Moreover, in a preferred embodiment, the at least one thermistor comprises a plurality of thermistors spaced at substantially even intervals along a line substantially parallel to the longitudinal axis of the heating element. Moreover, the at least one thermistor preferably comprises a plurality of thermistors, the plurality of thermistors being grouped into at least two banks, each bank having at least two thermistors wired in parallel. The microcontroller is capable of switching the direction of the port pins between input and output to selectively place each bank of thermistors in series with the capacitor to form two separate RC timing circuits.

In a preferred embodiment, the present portable electric heating apparatus has a housing having a substantially upright orientation, a heating element disposed within the housing, a power source coupled to the heating element; and at least one tip-over switch serving to disconnect the heating element from the power source when the housing is not in the substantially upright orientation. Moreover, in a preferred embodiment, the at least one tip-over switch comprises at least two tip-over switches, including a first tip-over switch and a second tip-over switch. The apparatus further includes a relay, at least one temperature sensor, and a microcontroller.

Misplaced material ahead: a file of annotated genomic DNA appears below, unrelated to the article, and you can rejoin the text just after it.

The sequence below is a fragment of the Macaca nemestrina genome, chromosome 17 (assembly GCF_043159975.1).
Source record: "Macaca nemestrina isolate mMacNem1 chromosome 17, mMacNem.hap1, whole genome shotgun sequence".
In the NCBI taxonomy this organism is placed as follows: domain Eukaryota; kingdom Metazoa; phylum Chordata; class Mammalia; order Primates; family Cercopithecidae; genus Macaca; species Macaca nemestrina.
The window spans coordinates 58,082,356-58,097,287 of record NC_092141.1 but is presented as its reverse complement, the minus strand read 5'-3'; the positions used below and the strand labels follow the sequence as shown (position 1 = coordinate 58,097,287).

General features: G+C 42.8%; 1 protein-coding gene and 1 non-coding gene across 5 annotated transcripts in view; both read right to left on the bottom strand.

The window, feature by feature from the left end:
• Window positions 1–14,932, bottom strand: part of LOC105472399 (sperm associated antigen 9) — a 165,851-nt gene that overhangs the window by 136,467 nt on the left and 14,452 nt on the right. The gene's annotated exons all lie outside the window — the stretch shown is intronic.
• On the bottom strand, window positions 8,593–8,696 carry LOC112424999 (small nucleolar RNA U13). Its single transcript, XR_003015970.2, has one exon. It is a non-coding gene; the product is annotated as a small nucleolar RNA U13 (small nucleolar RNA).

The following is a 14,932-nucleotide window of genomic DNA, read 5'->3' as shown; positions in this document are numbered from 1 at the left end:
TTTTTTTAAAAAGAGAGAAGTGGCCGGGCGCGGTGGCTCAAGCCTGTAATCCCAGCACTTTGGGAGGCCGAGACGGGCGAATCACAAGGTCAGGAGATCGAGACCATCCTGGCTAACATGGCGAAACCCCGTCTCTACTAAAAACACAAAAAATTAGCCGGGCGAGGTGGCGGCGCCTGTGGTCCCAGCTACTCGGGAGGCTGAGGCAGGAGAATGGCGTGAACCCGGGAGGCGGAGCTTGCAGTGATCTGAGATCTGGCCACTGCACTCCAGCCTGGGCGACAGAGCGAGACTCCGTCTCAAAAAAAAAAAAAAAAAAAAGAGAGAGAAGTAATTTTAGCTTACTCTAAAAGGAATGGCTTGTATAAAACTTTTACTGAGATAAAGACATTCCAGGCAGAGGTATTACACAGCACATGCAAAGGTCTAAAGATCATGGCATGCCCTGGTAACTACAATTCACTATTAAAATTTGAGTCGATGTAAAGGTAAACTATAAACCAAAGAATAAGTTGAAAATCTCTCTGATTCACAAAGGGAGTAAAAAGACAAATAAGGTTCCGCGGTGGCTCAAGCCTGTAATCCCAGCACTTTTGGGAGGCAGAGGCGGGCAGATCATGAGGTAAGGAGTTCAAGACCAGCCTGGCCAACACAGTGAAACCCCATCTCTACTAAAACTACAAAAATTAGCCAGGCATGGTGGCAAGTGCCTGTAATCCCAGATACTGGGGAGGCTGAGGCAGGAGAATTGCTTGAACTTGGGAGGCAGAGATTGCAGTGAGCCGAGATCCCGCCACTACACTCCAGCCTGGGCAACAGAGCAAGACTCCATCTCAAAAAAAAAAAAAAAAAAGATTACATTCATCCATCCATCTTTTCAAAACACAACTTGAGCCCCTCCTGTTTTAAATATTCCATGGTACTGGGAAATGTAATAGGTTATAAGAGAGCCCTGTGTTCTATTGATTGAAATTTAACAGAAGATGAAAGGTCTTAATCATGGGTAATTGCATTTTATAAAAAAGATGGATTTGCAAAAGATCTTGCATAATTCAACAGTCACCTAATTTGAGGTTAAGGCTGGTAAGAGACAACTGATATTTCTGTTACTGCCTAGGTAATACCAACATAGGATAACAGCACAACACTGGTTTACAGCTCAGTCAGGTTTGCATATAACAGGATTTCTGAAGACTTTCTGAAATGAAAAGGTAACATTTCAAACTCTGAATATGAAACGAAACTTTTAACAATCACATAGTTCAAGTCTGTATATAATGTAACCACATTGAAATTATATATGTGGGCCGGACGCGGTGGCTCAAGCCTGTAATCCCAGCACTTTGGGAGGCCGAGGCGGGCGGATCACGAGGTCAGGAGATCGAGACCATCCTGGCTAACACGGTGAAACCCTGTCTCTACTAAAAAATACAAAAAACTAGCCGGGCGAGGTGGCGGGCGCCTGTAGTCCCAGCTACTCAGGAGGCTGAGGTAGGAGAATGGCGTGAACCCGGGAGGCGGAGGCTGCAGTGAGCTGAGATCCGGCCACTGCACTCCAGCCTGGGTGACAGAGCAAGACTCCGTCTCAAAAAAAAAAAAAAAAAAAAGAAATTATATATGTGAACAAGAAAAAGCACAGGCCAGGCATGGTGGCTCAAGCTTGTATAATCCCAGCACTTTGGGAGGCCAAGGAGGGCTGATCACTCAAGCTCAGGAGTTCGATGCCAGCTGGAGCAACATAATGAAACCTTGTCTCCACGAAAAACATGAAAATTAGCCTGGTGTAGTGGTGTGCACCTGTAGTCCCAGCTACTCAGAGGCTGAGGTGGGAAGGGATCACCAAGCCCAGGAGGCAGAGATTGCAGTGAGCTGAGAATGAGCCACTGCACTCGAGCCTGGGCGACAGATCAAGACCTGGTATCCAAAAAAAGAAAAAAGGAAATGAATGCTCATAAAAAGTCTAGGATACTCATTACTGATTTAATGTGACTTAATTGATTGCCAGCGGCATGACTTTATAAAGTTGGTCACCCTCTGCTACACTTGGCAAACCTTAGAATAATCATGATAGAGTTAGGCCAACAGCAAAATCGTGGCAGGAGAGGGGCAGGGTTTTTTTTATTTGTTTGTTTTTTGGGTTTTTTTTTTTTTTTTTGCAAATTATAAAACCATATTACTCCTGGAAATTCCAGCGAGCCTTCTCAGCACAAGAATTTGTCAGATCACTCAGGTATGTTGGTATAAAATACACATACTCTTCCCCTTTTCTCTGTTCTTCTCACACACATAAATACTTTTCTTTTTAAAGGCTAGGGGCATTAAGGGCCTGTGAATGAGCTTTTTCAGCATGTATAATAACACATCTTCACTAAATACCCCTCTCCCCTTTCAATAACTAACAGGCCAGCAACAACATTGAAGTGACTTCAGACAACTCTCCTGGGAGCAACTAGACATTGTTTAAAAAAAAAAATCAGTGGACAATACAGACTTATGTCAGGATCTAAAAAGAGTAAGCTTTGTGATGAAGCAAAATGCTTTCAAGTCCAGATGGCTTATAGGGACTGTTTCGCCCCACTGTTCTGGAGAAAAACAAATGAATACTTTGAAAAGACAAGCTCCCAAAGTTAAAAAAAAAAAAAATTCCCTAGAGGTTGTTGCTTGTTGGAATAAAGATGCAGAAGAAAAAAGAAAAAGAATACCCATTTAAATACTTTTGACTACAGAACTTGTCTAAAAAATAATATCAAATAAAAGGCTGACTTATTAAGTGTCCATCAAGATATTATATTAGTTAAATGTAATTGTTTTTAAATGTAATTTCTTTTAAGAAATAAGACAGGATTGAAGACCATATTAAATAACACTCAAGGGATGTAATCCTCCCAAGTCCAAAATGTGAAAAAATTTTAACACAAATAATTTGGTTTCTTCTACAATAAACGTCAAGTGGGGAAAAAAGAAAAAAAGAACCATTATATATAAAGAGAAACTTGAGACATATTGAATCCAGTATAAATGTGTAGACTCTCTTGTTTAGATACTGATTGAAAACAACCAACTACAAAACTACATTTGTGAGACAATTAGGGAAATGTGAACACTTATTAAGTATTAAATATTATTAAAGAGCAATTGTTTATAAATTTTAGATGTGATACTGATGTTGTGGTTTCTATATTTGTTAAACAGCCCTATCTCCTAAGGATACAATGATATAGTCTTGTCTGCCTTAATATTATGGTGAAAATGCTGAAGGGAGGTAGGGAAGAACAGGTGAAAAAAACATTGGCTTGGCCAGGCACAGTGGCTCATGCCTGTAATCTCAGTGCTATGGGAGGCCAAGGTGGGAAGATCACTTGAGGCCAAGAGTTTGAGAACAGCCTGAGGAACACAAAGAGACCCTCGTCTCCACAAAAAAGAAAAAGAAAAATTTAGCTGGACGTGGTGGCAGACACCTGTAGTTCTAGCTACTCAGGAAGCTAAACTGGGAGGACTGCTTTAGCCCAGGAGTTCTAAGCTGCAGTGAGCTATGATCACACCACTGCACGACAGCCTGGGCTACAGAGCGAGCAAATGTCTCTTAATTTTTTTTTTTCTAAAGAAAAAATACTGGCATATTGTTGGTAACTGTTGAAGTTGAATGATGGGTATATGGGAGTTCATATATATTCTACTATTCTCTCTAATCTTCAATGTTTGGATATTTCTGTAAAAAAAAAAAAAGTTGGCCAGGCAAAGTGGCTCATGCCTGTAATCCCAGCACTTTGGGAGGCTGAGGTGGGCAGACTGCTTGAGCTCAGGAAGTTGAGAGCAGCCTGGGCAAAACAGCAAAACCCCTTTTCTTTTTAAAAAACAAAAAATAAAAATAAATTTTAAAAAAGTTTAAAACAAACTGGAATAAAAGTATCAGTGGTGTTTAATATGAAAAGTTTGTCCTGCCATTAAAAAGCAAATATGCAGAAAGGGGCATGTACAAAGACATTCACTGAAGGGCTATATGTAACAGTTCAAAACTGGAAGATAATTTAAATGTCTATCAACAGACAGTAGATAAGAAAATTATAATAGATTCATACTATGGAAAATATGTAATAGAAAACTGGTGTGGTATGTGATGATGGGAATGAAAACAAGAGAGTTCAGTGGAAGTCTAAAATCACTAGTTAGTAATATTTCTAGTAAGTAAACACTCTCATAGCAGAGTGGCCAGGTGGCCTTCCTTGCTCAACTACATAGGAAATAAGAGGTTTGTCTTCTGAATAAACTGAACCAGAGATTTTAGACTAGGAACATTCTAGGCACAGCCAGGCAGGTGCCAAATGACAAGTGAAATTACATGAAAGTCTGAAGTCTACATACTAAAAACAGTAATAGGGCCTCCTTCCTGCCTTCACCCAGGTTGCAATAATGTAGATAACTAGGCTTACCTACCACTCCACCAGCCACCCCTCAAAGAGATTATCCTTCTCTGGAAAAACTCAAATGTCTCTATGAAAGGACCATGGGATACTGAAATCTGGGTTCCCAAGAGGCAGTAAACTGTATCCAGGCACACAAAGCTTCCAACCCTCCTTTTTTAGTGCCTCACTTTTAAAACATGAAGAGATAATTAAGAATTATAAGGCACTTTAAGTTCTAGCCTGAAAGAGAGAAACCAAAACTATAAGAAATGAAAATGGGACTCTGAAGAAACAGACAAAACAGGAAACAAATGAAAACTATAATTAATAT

The relay has a closed and a normally open position, and is coupled to the heating element and the power source, such that the heating element is connected to the power source when the relay is in the closed position and is disconnected from the power source when the relay is in the normally open position. An output pin of the microcontroller switches the relay between the closed and normally open positions, through an intermediate transistor.

The first tip-over switch is disposed between the microcontroller and the relay and disconnects the microprocessor from the relay when the housing is not in the substantially upright orientation and, in turn, switches the relay to the normally open position. Moreover, the second tip-over switch is disposed between the microcontroller and the at least one temperature sensor, permitting the microprocessor to sense an abnormal condition when attempting to read the temperature sensor when the housing is not in the substantially upright orientation.